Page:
Yes, and it is also recommended to do so. Simply use the standard EMF mechanisms to store the domain objects in an EMF resource of your choice. The tutorial follows the very simple approach to store both the diagram and domain objects inside the same resource, this is definitely not the way to go for building your own tool. Have a look at this forum entry to see how it can be changed for the tutorial.
Yes, indeed. Use a Custom Feature to do so. The following snippet shows how a layouter can be integrated into the Graphiti tutorial. In the snippet, we use a layouter which comes with GEF. Note, that this requires a direct dependency to Draw2D. Your Feature Provider has to deliver the Layout Feature as a Custom Feature. Then the action will be available via the context menu.
We use the non-editable property sheet in the examples.common and examples.tutorial plugins of the Graphiti project as a touchstone.
org.eclipse.ui.views.properties.tabbed.propertyContributor. See the
org.eclipse.graphiti.examples.common.propertypackage as reference.
org.eclipse.ui.views.properties.tabbed.propertySections. See the
org.eclipse.graphiti.examples.tutorial.propertypackage as reference.
TutorialEClassSectionfrom the tutorial plug-in set the
nameTextfield as editable and add a
nameTextfield as shown in the snippet.
If you want a compact context button pad you might consider organizing
your context buttons into sub-menus. Use
to add sub-entries to the context menu entry. If a menu entry has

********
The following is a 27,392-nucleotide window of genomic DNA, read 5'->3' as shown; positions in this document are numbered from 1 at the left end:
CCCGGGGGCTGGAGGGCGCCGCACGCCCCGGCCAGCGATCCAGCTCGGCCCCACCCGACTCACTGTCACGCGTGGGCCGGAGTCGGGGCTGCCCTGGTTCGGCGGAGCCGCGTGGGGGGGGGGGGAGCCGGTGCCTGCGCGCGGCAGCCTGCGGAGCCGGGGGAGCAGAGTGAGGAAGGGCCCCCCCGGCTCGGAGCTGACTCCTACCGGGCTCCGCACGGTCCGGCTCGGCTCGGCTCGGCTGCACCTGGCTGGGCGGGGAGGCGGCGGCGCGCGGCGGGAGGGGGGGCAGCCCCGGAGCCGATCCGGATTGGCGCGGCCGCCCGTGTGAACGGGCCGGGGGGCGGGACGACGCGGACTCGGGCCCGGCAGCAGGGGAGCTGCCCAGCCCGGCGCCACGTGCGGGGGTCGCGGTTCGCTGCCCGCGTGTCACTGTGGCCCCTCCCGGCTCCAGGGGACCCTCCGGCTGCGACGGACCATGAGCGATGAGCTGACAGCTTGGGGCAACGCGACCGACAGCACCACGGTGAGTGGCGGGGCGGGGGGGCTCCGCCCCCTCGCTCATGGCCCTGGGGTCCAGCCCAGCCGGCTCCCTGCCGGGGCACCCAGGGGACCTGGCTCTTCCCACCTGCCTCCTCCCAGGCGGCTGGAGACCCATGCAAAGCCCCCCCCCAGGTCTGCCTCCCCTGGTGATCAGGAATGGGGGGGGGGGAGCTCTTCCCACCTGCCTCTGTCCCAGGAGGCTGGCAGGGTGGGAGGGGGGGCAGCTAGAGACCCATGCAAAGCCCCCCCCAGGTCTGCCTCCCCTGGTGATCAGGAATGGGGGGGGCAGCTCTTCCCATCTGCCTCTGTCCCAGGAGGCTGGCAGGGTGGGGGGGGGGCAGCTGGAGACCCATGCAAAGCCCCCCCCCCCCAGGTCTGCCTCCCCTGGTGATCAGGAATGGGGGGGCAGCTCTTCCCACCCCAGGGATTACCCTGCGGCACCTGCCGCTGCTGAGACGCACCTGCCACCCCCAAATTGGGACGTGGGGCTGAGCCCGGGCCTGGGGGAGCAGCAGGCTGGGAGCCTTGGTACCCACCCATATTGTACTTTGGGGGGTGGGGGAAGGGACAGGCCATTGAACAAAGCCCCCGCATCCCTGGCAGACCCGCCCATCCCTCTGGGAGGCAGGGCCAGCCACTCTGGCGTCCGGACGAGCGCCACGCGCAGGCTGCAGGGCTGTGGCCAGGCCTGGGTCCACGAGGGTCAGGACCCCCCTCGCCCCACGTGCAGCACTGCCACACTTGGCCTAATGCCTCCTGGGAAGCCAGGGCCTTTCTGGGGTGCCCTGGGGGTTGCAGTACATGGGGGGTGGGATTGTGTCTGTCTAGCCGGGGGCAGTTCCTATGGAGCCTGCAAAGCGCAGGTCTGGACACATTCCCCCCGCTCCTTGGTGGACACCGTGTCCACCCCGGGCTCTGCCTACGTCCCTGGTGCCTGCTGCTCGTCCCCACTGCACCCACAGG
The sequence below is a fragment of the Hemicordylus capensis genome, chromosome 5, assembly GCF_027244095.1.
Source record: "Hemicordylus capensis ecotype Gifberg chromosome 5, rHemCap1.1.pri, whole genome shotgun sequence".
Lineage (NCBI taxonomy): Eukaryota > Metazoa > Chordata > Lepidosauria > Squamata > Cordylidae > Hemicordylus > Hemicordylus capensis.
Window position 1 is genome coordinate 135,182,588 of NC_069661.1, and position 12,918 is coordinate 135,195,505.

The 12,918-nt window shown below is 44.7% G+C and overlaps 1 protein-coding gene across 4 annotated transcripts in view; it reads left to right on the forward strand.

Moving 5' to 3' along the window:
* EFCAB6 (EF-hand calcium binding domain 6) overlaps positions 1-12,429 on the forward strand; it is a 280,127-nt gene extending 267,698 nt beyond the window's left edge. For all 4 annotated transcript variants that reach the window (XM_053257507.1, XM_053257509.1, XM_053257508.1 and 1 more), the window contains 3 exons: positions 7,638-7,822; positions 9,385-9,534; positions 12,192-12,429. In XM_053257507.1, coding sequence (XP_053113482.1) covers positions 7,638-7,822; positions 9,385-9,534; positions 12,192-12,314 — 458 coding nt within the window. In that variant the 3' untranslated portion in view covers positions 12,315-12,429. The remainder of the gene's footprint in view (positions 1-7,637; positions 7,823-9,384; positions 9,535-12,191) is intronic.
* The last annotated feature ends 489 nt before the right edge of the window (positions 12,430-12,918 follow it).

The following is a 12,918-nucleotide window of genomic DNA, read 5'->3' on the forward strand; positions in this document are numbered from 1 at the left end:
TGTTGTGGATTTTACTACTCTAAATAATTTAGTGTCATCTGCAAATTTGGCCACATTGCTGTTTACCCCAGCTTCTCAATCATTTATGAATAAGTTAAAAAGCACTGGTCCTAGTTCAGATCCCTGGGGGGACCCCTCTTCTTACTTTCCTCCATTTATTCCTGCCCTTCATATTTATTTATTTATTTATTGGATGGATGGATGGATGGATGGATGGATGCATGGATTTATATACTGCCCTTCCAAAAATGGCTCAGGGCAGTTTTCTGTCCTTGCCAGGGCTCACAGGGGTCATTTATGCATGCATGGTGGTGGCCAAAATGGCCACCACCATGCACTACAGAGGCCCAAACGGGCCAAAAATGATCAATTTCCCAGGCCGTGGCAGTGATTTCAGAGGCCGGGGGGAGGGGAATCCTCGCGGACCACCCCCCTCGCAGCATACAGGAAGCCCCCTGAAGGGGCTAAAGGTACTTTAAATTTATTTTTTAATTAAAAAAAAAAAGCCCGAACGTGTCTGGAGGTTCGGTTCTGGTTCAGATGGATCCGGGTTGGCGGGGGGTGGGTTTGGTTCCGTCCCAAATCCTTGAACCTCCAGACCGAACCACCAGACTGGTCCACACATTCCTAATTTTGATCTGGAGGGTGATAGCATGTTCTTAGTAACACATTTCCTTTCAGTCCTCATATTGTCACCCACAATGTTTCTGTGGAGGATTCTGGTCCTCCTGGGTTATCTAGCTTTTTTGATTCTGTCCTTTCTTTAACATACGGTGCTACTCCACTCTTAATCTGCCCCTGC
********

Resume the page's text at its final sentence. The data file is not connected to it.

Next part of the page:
sub-entries this is visualized by a small triangle in the lower right
corner of the entry representation and left-clicking opens the
In general it is possible to invoke direct editing for a selected shape by pressing F2. Since the selected object may contain more than one editable object (e.g. two text fields) or the hierarchy may not be clear, the Graphiti framework may not be able to automatically determine which field should be edited. As a last resort the framework tries to use the shape the mouse cursor is placed upon.
But you can help the framework out by overriding the method getLocationInfo in your ToolBehaviorProvider. This method is called upon pressing F2 and can return a LocationInfo object stating which text object shall be edited. Here's a short example implementation for the tutorial.
Graphiti supports triggering all kinds of operations using the keyboard, basically all the keyboard bindings are reused from what GEF offers in this respect. Here is a list of the most commonly used shortcuts:
|Navigate left||Left arrow|
|Navigate right||Right arrow|
|Navigate down||Down arrow|
|Navigate up||Up arrow|
|Navigate into a container||Alt+Down arrow with the container selected|
|Navigate out of a container||Alt+Up arrow|
|Cycle through selection handles||Press the period key with a part selected|
|Move a component||Cycle once to the Move handle using the period key. Use navigation keys to move. Press Enter to accept new location. Press Escape to cancel the move|
|Resize a component||Cycle to desired resize handle using the period key. Use navigation keys to resize. Press Enter to accept new size. Press Escape to cancel the resize|
|Cycle through connections||slash or backslash while on an element with connections|
|Select multiple||Hold down Ctrl. Use navigation keys to navigate to additional components. Press Space to select additional shapes or deselect already selected ones.|
|Select in sequence||Hold down Shift, use navigation keys to select additional shapes or deselect already selected ones.|
|Go from editor to palette||Shift + Tab|
|Go from palette to editor||Tab (currently only works with active selection tool)|
|Create selected palette element||RETURN|
|Create relation between elements||Apply multi selection to the elements with SPACE. Navigate to palette with Shift + Tab and create the desired relation with RETURN|
More keybindings can be found e.g. here.